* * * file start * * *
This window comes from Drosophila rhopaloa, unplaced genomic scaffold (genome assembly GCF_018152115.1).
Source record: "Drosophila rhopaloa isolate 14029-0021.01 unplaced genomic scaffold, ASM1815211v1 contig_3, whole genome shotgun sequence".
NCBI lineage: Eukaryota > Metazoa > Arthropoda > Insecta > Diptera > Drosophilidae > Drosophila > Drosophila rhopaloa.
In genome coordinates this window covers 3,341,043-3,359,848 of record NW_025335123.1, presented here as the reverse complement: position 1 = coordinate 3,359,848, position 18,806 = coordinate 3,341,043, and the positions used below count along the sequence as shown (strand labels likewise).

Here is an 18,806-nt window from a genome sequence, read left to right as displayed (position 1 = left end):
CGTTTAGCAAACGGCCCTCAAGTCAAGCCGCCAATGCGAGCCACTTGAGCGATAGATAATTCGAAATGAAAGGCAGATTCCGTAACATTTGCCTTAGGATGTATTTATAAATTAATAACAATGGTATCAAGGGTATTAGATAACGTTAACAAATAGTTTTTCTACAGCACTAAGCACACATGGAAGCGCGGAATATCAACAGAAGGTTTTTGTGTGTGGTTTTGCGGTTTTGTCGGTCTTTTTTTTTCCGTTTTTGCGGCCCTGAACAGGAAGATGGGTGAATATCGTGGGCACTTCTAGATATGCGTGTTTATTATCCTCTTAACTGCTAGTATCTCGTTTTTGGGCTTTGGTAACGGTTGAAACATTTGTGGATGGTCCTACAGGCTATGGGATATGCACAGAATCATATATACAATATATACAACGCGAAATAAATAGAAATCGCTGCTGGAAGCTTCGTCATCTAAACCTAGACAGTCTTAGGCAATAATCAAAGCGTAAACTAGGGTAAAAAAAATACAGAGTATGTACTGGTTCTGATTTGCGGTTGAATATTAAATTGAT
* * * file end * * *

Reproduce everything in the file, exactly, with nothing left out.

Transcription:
This window comes from Drosophila rhopaloa, unplaced genomic scaffold (genome assembly GCF_018152115.1).
Source record: "Drosophila rhopaloa isolate 14029-0021.01 unplaced genomic scaffold, ASM1815211v1 contig_3, whole genome shotgun sequence".
NCBI lineage: Eukaryota > Metazoa > Arthropoda > Insecta > Diptera > Drosophilidae > Drosophila > Drosophila rhopaloa.
In genome coordinates this window covers 3,341,043-3,359,848 of record NW_025335123.1, presented here as the reverse complement: position 1 = coordinate 3,359,848, position 18,806 = coordinate 3,341,043, and the positions used below count along the sequence as shown (strand labels likewise).

Here is an 18,806-nt window from a genome sequence, read left to right as displayed (position 1 = left end):
CGTTTAGCAAACGGCCCTCAAGTCAAGCCGCCAATGCGAGCCACTTGAGCGATAGATAATTCGAAATGAAAGGCAGATTCCGTAACATTTGCCTTAGGATGTATTTATAAATTAATAACAATGGTATCAAGGGTATTAGATAACGTTAACAAATAGTTTTTCTACAGCACTAAGCACACATGGAAGCGCGGAATATCAACAGAAGGTTTTTGTGTGTGGTTTTGCGGTTTTGTCGGTCTTTTTTTTTCCGTTTTTGCGGCCCTGAACAGGAAGATGGGTGAATATCGTGGGCACTTCTAGATATGCGTGTTTATTATCCTCTTAACTGCTAGTATCTCGTTTTTGGGCTTTGGTAACGGTTGAAACATTTGTGGATGGTCCTACAGGCTATGGGATATGCACAGAATCATATATACAATATATACAACGCGAAATAAATAGAAATCGCTGCTGGAAGCTTCGTCATCTAAACCTAGACAGTCTTAGGCAATAATCAAAGCGTAAACTAGGGTAAAAAAAATACAGAGTATGTACTGGTTCTGATTTGCGGTTGAATATTAAATTGAT